Events in Venice
Discover the festivals of the most romantic city in Italy! Here below we suggest you a list of principal events in Venice throughout the year.
Carnival is the feast of feasts! Costumes, masks, jokes, food and drink: nothing is missing in this ancient, unrivalled celebration.
The Venetian Carnival is undoubtedly the most important carnival in Europe and is one of the best known in the whole world. It's not by chance that one of the symbols of Venice, besides the gondola and the Rialto Bridge, is the Venetian Carnival mask, of which you will find thousands of versions in every gift shop in the city.
Every other year (years with odd numbers), Venice becomes the capital of contemporary art, hosting the world-famous Biennale.
It includes many different disciplines - not only figurative arts, but also music, theatre and dance.
The event has two further branches within it: the Biennale of Architecture, which is held in years with even numbers, and the Venice Film Festival, which was the first ever event of this type, awarding the best films with the famous Leone d'Oro (Golden Lion) and other prestigious prizes.
The Venice Film Festival is the oldest European film festival: it was organized for the first time in 1932. It is part of the Venice Biennale, a major exhibition of contemporary art, held every two years.
Aside from being an important awards ceremony, it has also become an important fashion show for celebrities.
(September 1st, 2013)
The historical Regatta is celebrated on the first Sunday of September and it's one of the Venetians' most loved events. It is the most important moment in the sporting season of Venetian rowing clubs.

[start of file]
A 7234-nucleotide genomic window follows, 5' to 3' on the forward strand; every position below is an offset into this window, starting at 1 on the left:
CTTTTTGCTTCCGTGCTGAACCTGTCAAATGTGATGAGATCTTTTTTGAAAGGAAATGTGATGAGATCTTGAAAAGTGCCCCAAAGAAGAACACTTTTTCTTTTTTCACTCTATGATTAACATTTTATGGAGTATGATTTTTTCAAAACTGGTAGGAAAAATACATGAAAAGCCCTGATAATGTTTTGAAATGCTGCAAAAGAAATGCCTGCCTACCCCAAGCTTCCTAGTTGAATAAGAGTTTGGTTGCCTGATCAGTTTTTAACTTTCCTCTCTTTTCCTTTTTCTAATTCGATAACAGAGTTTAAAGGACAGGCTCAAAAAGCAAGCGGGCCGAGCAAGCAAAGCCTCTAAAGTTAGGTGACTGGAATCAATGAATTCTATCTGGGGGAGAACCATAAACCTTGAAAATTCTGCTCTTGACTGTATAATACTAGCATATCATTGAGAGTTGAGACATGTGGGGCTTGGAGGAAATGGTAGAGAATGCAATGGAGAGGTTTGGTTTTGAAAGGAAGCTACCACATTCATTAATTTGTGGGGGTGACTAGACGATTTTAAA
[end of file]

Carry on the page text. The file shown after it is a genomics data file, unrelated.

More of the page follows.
This extraordinary and typically Venetian sporting competition was begun in 1315 to honour military victories as well as the Queen of Cypro, Caterina Cornaro, who signed the beginning of Serenissima's supremacy on the Mediterranean Sea. Nowadays it's composed of two different parts: – the corteo storico (historical parade) and the Regata (the Regatta). The Regatta starts with the traditional procession on water of the Bissone and Bucintoro boats and the boats of the Venetian rowing clubs. After the parade, the first race is between young rowers on very technical boats. After them, it's time for women to row the "Mascarete", a special boat which is much lighter than normal. The third race sees men on six-oared boats named "Caorline"; today they are used only during this event. The most exciting part of the competition is the race between experienced rowers on very light two–oared boats (Gondolini) to win the ambitious Regatta route. The winners receive prestigious red flags; the rowers that finish second, third and fourth respectively receive white, green and blue flags.